The seasonal alchemy of frozen septics

Aaron J. Brown

Aaron J. Brown is the author of the Iron Range blog

Modern heating technology and time-tested knowhow makes living in Northern Minnesota much easier than it was for our ancestors. Sure, the harsh winter conditions might cause a few angry comments on social media (we get it, your face hurts). True, the cold creates real danger in certain situations, especially if people fail to wear adequate clothing or face other hardships out of their control. Nevertheless, most people survive to enjoy our beautiful summers, repeating the process for approximately one human lifetime.

Life in the North still remains a constant challenge, however. When you live in the country, as I do, you become accustomed to the many natural factors that indicate how basic day-to-day life should be prosecuted. Is it a scarf day? A long underwear day? Are we drinking one pot of coffee today, or two? Pull down the shades at sundown to keep in the heat? I now view the coming and going of winter akin to a military occupation: I call it Winter’s Empire, an orderly force that rises, rules and retreats each year. Frost and starry skies mark the battlefields; birds and muskrats soldier on; frozen lakes boom like cannon.

Every year’s winter campaign is just a little different. I am the hobbled tradesman in the village watching the armies march to and fro. I say that mostly because I can’t skate.

Last year was brutally cold for a brutally long time. We didn’t see record snowfall, but we were a little North of Normal. The water line serving our kitchen sink, which sits too close to an uninsulated pocket along our north wall, froze often, requiring us to take shifts with the hair dryer on a ladder in the basement’s drop ceiling to dispatch the ice. People’s water lines in town also froze because the plowed roads and sidewalks provided no protection from the wicked cold. As winter continued, a final crush of snow fell, then eventually, thankfully, blissfully melted.

Even though this year is much warmer than last, the lack of snow this winter poses a real danger that rural septic systems like ours will freeze. When a septic freezes, you don’t have a septic. You have drains and pipes leading to the world’s foulest ice cube. Every year the ground freezes, but myriad factors determine if it will freeze deep enough to paralyze our subterranean human infrastructure.

Marshall Helmberger wrote about the state of the frost line in a Jan. 15, 2015 story in his Timberjay newspaper. He writes, “While the situation is not yet extreme, there’s still plenty of winter ahead, and this year has the potential to rival the winter of 2003-04, when the majority of rural septic systems in St. Louis County froze, creating widespread inconvenience for rural residents. At this same point in the winter of 2003-2004, the frost had only penetrated 48 inches, according to MnDOT data, and the frost never reached deeper than 72 inches the entire winter. That year, it was the lack of snow that created the widespread problems with freezing.”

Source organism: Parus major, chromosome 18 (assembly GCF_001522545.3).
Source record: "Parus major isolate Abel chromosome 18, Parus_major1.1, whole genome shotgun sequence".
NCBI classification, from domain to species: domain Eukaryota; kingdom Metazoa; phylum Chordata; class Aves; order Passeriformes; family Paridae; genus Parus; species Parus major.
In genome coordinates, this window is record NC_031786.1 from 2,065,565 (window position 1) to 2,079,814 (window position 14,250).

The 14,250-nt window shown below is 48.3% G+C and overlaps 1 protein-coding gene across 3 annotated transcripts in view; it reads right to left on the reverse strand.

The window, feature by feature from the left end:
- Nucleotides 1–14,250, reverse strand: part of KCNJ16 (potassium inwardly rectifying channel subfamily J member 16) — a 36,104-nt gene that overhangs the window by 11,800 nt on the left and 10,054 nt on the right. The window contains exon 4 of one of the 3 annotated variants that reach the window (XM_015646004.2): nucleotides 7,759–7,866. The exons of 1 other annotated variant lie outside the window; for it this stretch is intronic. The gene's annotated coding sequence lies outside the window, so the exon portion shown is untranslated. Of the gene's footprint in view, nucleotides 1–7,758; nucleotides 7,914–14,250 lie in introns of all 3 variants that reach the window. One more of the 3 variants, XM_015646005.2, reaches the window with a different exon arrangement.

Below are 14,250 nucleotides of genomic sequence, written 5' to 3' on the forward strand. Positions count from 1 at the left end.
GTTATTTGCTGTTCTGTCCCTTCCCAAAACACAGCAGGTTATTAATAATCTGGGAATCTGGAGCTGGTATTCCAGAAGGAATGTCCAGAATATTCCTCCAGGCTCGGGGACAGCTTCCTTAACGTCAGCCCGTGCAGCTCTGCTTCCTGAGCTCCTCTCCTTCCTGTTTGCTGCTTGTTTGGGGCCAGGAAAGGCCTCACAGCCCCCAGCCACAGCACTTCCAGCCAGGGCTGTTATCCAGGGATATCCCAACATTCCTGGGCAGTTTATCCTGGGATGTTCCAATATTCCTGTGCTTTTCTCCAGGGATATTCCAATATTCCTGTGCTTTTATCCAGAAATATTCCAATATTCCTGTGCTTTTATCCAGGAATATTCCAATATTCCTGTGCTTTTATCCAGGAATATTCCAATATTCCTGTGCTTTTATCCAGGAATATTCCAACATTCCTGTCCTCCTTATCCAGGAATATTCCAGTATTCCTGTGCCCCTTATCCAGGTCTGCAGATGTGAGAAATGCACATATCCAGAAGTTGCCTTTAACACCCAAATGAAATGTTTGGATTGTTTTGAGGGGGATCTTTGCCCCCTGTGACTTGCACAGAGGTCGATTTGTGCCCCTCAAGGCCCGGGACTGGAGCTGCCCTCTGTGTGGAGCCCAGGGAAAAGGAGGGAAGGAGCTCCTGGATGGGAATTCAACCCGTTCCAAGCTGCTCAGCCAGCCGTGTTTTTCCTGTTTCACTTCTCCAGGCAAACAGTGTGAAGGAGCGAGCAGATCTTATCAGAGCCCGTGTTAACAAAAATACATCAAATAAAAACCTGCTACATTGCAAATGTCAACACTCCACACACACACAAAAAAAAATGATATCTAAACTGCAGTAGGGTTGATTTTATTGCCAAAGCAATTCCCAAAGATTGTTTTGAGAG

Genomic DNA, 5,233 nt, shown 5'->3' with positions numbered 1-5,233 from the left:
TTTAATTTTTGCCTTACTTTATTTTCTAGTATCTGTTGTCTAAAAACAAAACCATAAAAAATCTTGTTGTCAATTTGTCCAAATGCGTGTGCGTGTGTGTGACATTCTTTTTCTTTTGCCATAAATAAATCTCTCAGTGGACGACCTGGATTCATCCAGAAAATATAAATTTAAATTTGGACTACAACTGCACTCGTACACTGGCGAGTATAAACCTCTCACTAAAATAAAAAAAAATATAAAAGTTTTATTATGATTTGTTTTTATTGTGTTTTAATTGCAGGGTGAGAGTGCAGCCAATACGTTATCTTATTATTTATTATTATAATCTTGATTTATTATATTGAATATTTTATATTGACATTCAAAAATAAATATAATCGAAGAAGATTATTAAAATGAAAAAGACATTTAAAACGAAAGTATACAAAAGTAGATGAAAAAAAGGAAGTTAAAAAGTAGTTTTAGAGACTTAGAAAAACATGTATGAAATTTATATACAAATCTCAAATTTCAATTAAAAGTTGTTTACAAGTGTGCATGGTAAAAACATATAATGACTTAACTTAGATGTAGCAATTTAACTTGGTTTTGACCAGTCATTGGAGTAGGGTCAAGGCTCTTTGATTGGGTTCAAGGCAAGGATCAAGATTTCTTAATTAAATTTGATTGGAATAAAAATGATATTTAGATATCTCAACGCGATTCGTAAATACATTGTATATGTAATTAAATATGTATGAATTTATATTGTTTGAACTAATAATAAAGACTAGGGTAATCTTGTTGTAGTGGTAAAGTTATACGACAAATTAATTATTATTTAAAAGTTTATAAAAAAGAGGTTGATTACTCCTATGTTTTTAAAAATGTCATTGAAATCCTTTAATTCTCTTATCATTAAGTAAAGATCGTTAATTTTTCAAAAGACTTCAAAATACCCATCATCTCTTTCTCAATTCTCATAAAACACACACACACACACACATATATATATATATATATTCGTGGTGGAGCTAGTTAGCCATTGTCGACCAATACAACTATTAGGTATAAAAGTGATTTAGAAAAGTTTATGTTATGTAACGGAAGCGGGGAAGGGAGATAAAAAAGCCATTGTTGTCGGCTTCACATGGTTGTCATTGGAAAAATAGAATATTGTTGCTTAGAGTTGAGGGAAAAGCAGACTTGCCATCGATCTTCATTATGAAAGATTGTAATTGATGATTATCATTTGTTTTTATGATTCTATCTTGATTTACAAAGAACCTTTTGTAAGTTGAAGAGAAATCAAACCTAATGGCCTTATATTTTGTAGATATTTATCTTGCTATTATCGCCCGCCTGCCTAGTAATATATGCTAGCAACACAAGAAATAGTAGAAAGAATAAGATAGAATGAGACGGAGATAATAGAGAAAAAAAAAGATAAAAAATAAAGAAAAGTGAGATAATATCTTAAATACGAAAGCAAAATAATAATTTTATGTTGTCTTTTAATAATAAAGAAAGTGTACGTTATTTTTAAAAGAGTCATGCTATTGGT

Just think, that harrowing year of frozen septics occurred *before* the 24-hour media freaked the holy-heck out after ever slight deviation from normal weather patterns. It was truly a pre-“polar vortex” world. A winter of widespread septic freeze-outs would surely overwhelm our sensitive modern sensibilities. In any event, even above average January warmth was not enough to cause the frost line to recede. Now, with temperatures dropping, it will begin freezing deeper once again.

I did read that if your septic does freeze, consult with the Minnesota Extension Service ( for tips on how to address the problem. I’ll give you a hint, though: they can all be summarized with “get yourself a time machine and go back to when your septic wasn’t frozen.”

Winter is an ever-unfolding folk tale in Northern Minnesota. Every year the story changes just a little. Here’s hoping your story doesn’t end up with lots of buckets full of colorful detail.

Aaron J. Brown is an author and college instructor from northern Minnesota’s Iron Range. He writes the blog and hosts the Great Northern Radio Show on Northern Community Radio. This piece first appeared in the Sunday, Feb. 8, 2015 edition of the Hibbing Daily Tribune.


  1. Nothing beats burying your line deep and sending out hot water every day.

  2. During the winter of 2007, I think, we lost our water line (permanently) and our septic for 3.5 months. We survived. We made do. I’m just glad there were only two of us in the house that winter. And I’m glad that I didn’t have health challenges. I made the acquaintance of many people at the laundromat. I stopped feeling sorry for myself after meeting people who never had running water, ever.

    I wonder what will happen this winter because my new washer uses very little warm water. There is no way around how that is set, though we could fill our bath tub completely with hot water, and just let it go down the drain.

    We’ll see what happens. We already had to replace two car batteries this winter.

  3. Thanks for sharing. Winter can be brutal, and a septic system is the last thing you want to worry about. Good to have pros on hand who know how to help and who you can pay to do it for you. Speaking from experience, there’s really nothing than trying to DIY any kind of septic system fixes in the dead of winter. Tough stuff.

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